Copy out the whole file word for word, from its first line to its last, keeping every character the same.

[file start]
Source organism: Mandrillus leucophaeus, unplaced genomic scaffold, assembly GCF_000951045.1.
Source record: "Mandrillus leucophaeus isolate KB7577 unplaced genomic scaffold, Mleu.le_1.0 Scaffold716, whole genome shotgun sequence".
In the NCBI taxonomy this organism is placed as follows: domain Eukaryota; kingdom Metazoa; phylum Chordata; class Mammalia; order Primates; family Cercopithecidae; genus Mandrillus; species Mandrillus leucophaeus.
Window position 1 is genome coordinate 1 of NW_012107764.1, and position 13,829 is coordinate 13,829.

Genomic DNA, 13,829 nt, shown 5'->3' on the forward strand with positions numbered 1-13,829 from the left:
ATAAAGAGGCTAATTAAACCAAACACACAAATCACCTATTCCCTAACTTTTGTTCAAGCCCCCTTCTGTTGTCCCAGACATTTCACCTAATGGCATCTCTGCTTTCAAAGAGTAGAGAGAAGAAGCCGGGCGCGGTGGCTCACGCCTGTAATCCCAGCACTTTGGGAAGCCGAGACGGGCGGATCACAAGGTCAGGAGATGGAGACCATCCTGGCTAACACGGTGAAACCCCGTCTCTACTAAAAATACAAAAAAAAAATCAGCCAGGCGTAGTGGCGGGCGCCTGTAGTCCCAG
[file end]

Source organism: Mandrillus leucophaeus, unplaced genomic scaffold, assembly GCF_000951045.1.
Source record: "Mandrillus leucophaeus isolate KB7577 unplaced genomic scaffold, Mleu.le_1.0 Scaffold716, whole genome shotgun sequence".
In the NCBI taxonomy this organism is placed as follows: domain Eukaryota; kingdom Metazoa; phylum Chordata; class Mammalia; order Primates; family Cercopithecidae; genus Mandrillus; species Mandrillus leucophaeus.
Window position 1 is genome coordinate 1 of NW_012107764.1, and position 13,829 is coordinate 13,829.

Genomic DNA, 13,829 nt, shown 5'->3' on the forward strand with positions numbered 1-13,829 from the left:
ATAAAGAGGCTAATTAAACCAAACACACAAATCACCTATTCCCTAACTTTTGTTCAAGCCCCCTTCTGTTGTCCCAGACATTTCACCTAATGGCATCTCTGCTTTCAAAGAGTAGAGAGAAGAAGCCGGGCGCGGTGGCTCACGCCTGTAATCCCAGCACTTTGGGAAGCCGAGACGGGCGGATCACAAGGTCAGGAGATGGAGACCATCCTGGCTAACACGGTGAAACCCCGTCTCTACTAAAAATACAAAAAAAAAATCAGCCAGGCGTAGTGGCGGGCGCCTGTAGTCCCAG